I’ve often been struck by the number of people I know who feel there’s something very special about crossing a London bridge.
It’s that sudden emergence from the warren of streets to see the city laid out before you. That’s when you see the iconic London: the river, the skyline – Westminster, St Paul’s, Tower Bridge – it’s all there. One friend even went so far as to say ‘that’s when you remember why you live in London’. In Bridge, our new exhibition at the Museum of London Docklands, we’ve tried to reflect this in two works made over 200 years apart, the Barker Brothers’ London from the Roof of Albion Mills and Suki Chan’s Sleep Walk Sleep Talk. Between them, they show the constant presence of the Thames within the changing face of the city.
The bridges themselves are obviously part of that process of change. Thomas Heatherwick’s proposed Garden Bridge has been much in the news over the past year or so. If given planning approval it will create both a riverside icon and a new central London park. But new or proposed bridges always attract attention. In 1766, the Roman artist Giovanni Battista Piranesi made a print of Robert Mylne’s Blackfriars Bridge design, making it look suitably colossal in the process. I like the idea of a London bridge designed by a Scottish architect being drawn by an Italian artist who never visited the city. It gives the finished print a series of trans-national connections, which seems somehow appropriate for London.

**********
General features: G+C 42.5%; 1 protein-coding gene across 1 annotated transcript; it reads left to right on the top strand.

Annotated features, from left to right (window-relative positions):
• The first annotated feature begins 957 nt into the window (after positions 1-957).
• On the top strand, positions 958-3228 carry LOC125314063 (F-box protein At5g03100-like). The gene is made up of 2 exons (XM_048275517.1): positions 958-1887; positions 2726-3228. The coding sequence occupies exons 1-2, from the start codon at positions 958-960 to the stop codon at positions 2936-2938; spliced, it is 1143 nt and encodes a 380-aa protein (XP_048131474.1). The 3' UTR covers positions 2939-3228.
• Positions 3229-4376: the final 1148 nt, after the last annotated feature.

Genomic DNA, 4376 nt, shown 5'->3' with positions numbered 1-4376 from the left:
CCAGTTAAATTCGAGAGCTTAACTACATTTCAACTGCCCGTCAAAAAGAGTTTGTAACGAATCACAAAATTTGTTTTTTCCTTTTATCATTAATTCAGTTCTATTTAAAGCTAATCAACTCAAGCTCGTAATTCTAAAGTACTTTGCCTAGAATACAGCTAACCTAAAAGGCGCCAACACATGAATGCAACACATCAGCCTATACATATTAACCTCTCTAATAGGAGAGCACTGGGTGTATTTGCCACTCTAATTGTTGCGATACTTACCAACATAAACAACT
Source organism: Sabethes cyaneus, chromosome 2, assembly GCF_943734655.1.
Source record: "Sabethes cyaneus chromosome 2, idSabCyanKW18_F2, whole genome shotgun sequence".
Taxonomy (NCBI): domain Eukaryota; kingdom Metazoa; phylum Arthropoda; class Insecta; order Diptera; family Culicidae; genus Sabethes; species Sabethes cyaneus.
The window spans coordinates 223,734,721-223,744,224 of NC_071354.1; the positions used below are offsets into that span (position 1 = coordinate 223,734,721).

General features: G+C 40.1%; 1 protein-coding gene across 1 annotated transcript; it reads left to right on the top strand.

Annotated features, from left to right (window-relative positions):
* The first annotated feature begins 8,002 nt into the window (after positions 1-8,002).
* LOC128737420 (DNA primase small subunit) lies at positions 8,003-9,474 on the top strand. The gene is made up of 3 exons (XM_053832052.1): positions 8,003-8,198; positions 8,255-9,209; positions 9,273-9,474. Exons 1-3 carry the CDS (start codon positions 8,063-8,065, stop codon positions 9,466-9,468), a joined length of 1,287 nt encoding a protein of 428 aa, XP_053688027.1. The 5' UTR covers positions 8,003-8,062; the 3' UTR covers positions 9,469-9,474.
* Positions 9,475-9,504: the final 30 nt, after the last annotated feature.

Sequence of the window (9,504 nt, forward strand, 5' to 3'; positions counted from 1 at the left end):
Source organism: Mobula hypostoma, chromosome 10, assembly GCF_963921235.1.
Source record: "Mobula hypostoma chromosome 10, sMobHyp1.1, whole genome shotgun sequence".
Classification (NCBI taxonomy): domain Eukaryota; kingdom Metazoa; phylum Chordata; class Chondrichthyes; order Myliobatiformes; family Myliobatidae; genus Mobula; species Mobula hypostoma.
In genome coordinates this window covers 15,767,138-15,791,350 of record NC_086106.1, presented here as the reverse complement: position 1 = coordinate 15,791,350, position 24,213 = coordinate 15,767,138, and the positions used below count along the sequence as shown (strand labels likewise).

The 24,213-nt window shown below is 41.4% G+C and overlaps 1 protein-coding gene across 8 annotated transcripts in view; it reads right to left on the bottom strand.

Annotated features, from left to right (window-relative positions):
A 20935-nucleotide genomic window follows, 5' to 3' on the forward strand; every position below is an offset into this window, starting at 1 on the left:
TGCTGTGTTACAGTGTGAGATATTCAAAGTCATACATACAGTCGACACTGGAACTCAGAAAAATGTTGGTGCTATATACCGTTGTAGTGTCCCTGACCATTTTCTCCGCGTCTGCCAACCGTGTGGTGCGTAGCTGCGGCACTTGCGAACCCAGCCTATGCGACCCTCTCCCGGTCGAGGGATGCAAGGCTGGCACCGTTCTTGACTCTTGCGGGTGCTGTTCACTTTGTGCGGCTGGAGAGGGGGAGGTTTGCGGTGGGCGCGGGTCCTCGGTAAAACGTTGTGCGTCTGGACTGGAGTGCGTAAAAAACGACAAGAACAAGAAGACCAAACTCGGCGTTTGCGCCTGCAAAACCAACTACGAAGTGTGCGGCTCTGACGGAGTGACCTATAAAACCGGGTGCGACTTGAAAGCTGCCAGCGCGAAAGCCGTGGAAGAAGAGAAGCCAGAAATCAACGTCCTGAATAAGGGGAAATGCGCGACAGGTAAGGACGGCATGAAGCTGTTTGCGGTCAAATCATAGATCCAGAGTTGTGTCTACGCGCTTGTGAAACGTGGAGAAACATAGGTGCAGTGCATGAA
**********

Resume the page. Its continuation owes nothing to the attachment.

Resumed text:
It’s hard to think about bridges without considering the crowds of commuters flowing back and forth across them. TS Eliot sombrely observed in The Waste Land, ‘A crowd flowed over London Bridge, so many / I had not thought death had undone so many.’ Barry Lewis’s 1978 image of City workers making their way across London Bridge, for instance, presents a suitably purgatorial vision of the wearying daily ritual. In contrast, the commuters scurrying across the bridge in Henry Turner’s 1937 photograph seem full of purposeful dynamism.
Some artists have taken the view not so much from, as beneath, or even through, bridges. Urban explorer Lucinda Grange, for instance, escaped the crowds by using the tunnels which run through the concrete shell of London Bridge. Her photograph shows the apparently endless perspective down one of these claustrophobic service shafts. Crispin Hughes’ 3 metre wide photograph is a 180° panorama of the Thames beneath Hungerford Bridge. And, in his short film Beating the Bridges, William Raban considers the acoustics of bridges – the soundtrack features reverberations made by a drummer on a boat sailing beneath all of the Thames crossings from Richmond to the Dartford Bridge.